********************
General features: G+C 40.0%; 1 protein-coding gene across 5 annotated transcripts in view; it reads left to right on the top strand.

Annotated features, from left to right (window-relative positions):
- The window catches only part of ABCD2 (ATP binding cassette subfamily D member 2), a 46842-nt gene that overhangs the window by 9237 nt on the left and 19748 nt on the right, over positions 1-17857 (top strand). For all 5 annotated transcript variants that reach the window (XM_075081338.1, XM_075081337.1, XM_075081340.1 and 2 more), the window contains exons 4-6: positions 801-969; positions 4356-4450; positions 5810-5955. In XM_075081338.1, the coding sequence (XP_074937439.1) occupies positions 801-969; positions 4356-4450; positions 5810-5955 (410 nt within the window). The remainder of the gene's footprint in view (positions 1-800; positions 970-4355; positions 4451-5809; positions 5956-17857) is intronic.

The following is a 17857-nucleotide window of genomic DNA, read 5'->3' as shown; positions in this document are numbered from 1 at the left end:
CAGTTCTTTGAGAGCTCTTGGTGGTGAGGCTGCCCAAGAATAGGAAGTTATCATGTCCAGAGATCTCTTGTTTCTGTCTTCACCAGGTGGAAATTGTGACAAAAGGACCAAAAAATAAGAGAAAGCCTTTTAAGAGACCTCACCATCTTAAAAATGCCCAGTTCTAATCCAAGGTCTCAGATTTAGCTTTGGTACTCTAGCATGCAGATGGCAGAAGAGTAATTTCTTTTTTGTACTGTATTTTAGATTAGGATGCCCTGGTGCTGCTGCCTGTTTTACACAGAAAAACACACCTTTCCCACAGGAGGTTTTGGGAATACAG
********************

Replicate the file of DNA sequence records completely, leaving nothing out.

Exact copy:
General features: G+C 40.0%; 1 protein-coding gene across 5 annotated transcripts in view; it reads left to right on the top strand.

Annotated features, from left to right (window-relative positions):
- The window catches only part of ABCD2 (ATP binding cassette subfamily D member 2), a 46842-nt gene that overhangs the window by 9237 nt on the left and 19748 nt on the right, over positions 1-17857 (top strand). For all 5 annotated transcript variants that reach the window (XM_075081338.1, XM_075081337.1, XM_075081340.1 and 2 more), the window contains exons 4-6: positions 801-969; positions 4356-4450; positions 5810-5955. In XM_075081338.1, the coding sequence (XP_074937439.1) occupies positions 801-969; positions 4356-4450; positions 5810-5955 (410 nt within the window). The remainder of the gene's footprint in view (positions 1-800; positions 970-4355; positions 4451-5809; positions 5956-17857) is intronic.

The following is a 17857-nucleotide window of genomic DNA, read 5'->3' as shown; positions in this document are numbered from 1 at the left end:
CAGTTCTTTGAGAGCTCTTGGTGGTGAGGCTGCCCAAGAATAGGAAGTTATCATGTCCAGAGATCTCTTGTTTCTGTCTTCACCAGGTGGAAATTGTGACAAAAGGACCAAAAAATAAGAGAAAGCCTTTTAAGAGACCTCACCATCTTAAAAATGCCCAGTTCTAATCCAAGGTCTCAGATTTAGCTTTGGTACTCTAGCATGCAGATGGCAGAAGAGTAATTTCTTTTTTGTACTGTATTTTAGATTAGGATGCCCTGGTGCTGCTGCCTGTTTTACACAGAAAAACACACCTTTCCCACAGGAGGTTTTGGGAATACAG